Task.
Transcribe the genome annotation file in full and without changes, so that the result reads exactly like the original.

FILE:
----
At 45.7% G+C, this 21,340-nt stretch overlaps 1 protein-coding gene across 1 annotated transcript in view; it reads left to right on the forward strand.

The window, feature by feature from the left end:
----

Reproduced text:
At 45.7% G+C, this 21,340-nt stretch overlaps 1 protein-coding gene across 1 annotated transcript in view; it reads left to right on the forward strand.

The window, feature by feature from the left end: